As Wynne announced voters in the two ridings will go to the polls Feb. 13, the Opposition complained the government had poured over $100 million into the Niagara region in the past month to keep the seat in Liberal hands.
"Oh, I think people see through this old school, cynical politics where all of a sudden there's all kinds of money for things that weren't even on the Liberal's radar screen," said Progressive Conservative Leader Tim Hudak. "But I'm going to talk about jobs, about my million jobs plan to put people into good, well-paying jobs."
The Liberals announced a $75-million package for the Niagara-based wine industry in December, and on Monday confirmed a new hospital would be built in Niagara Falls, promising an initial $26 million for the planning stage.
The New Democrats said they weren't surprised to see the Liberals spending government money in advance of the byelection call.
"The throwing around of a little bit of money is not unexpected," said NDP Leader Andrea Horwath. "It's the way Liberals do things."
Wynne said the new Niagara hospital and the assistance for the wine industry, were "in the works for a long time" and had nothing to do with the byelections. The wine sector has huge potential for growth, and providing government money is part of the Liberal's economic strategy, she added.
"It's an example of how we are investing in a business climate, and investing in people, so we can see the economy grow," said Wynne. "I will just go political for a moment, that is in stark contrast to what you see coming from the other leaders."
The Tories oppose grants to private business as corporate welfare, while the NDP say any government money for companies should come with "iron-clad" job guarantees.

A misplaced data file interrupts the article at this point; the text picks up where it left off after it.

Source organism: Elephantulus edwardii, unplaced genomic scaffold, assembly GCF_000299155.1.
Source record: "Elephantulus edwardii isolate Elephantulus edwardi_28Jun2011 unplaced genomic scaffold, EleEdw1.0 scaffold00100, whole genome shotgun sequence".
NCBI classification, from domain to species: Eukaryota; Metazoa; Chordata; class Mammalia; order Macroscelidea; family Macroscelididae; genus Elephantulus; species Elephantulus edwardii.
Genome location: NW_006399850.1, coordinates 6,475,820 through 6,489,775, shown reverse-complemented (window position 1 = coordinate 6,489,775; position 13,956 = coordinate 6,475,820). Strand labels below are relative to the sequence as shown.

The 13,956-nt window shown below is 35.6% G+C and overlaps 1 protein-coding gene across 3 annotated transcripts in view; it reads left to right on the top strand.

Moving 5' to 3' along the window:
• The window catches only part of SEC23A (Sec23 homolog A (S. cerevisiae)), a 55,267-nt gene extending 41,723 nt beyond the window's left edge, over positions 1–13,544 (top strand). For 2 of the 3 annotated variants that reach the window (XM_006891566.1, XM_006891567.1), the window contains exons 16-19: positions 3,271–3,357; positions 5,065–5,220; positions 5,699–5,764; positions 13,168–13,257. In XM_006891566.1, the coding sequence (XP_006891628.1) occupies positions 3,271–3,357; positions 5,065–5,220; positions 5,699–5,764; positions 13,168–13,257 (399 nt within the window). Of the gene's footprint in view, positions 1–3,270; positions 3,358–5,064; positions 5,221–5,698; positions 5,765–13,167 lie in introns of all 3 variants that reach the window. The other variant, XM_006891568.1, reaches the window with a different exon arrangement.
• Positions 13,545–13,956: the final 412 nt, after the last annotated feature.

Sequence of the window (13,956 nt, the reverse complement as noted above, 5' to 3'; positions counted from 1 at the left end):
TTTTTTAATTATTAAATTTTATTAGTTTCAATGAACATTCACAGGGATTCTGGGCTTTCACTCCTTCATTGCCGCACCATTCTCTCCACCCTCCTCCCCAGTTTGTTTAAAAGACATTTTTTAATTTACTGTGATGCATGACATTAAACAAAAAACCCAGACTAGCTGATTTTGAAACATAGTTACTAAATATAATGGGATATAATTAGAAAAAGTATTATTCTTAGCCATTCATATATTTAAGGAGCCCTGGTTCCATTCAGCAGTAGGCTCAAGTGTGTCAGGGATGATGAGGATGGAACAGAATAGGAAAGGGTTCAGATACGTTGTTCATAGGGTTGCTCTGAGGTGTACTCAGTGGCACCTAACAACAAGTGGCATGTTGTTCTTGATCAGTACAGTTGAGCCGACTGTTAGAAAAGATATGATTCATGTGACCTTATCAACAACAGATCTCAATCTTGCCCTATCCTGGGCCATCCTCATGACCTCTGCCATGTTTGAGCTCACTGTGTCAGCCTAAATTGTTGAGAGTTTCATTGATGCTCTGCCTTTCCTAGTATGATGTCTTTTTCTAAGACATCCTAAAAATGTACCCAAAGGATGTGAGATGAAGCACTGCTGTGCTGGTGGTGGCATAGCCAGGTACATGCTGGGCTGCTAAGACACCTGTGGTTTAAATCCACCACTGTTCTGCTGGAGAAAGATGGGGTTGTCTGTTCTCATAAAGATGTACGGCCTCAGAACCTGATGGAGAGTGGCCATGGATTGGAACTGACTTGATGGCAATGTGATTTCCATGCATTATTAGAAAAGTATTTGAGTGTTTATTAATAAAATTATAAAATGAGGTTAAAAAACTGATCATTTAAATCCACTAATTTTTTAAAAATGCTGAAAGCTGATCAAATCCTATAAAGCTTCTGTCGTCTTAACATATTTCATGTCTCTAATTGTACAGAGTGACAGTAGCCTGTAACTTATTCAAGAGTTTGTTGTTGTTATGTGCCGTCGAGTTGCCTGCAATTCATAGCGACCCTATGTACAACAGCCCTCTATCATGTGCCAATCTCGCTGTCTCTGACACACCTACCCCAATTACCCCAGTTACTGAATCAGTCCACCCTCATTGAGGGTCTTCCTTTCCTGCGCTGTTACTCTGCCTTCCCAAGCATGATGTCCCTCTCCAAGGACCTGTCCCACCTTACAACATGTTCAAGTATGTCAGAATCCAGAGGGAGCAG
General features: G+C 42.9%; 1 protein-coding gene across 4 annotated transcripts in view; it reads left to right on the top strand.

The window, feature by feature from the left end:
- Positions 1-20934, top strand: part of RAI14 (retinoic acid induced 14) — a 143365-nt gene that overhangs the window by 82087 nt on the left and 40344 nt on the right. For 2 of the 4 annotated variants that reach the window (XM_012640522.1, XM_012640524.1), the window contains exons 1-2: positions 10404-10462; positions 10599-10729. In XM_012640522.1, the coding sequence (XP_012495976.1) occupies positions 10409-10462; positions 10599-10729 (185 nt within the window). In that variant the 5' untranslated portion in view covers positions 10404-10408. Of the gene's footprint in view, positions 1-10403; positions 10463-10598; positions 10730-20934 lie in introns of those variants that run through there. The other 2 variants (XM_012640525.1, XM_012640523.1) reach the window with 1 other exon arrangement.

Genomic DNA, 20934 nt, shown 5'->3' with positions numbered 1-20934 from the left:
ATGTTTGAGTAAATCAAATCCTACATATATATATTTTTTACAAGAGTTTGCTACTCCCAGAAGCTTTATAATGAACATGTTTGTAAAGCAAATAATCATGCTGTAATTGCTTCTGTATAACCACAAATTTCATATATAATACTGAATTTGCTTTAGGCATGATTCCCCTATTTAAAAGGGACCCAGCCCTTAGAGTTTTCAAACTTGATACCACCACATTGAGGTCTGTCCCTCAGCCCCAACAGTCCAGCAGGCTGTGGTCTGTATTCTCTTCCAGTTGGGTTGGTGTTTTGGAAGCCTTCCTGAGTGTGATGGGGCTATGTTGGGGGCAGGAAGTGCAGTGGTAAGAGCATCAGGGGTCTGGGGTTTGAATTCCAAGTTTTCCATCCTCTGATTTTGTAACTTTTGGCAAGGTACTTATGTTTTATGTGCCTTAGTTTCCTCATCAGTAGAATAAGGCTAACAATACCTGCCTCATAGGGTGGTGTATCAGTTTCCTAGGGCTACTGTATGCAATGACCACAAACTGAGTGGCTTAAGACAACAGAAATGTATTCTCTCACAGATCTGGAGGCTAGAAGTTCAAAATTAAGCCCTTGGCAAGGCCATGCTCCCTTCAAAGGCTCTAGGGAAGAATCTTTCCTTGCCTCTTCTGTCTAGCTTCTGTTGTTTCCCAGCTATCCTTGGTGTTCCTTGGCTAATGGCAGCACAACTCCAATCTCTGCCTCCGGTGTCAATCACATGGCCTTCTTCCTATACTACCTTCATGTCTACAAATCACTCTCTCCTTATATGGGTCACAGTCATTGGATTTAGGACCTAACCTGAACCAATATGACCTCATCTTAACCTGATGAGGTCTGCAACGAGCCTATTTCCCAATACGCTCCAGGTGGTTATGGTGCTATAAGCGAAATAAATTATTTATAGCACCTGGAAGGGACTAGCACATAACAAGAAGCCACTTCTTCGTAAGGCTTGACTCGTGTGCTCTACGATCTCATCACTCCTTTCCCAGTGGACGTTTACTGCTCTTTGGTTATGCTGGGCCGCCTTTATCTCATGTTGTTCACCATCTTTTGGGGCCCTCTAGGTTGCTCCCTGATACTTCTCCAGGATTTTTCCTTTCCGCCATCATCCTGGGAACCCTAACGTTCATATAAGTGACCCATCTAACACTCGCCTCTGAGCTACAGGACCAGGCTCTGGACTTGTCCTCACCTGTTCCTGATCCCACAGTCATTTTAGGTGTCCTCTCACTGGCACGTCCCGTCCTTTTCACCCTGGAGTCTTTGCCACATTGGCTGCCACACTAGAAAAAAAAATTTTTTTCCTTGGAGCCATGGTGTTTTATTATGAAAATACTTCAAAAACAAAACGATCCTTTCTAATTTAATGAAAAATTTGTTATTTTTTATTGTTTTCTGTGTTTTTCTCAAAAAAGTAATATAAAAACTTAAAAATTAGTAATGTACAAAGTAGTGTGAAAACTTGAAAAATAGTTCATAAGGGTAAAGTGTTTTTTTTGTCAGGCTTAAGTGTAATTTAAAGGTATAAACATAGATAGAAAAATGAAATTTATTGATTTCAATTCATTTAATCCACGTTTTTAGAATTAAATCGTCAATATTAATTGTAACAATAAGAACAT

Both opposition leaders raised the estimated $1.1-billion cost of the Liberals' decisions to cancel gas plants in Oakville and Mississauga prior to the 2011 election, which they call "an expensive Liberal seat saver program."
"People feel like they've been ignored by a Liberal government mired in gas plants scandals that doesn't understand their challenges," said Horwath.
The byelections, which come less than a week before the legislature resumes sitting, will fill seats vacated by the retirements of Liberal Kim Craitor and Progressive Conservative Peter Shurman.
The Liberals were the only party that was consistently behind construction of the new hospital in Niagara Falls, which will mean closing several other smaller hospitals in the region, said Wynne.
"The Conservatives were not supportive and now they are," she said. "The NDP have said they'll build a hospital and keep all the others open, so that's not really a plan when you just keep adding."
Horwath said it was "pretty funny" for Wynne to suggest other parties couldn't be trusted to spend taxpayers' money wisely.
The outcomes of the byelections will not affect the minority status of the Liberal government, no matter which party wins, but they will help determine who has momentum as the province gears up for an election, which is expected after the minority government introduces its spring budget.
City councillor Joyce Morocco will carry the Liberal banner in Niagara Falls, while the governing party nominated councillor Sandra Yeung Racco in Thornhill. Racco will get a high-profile boost to kick off her campaign Thursday with a visit from federal Liberal Leader Justin Trudeau.
The Tories have nominated regional councillor and former Niagara Falls MPP Bart Maves as their candidate in the border city and will pick their candidate for Thornhill Thursday night. The NDP will nominate their candidates in both ridings this weekend.
Teresa Pun, a doctor who had been a Green Party candidate in the 2011 Manitoba provincial election, is the Green candidate in Thornhill. The Green candidate in Niagara Falls will be nominated Sunday.
Also on HuffPost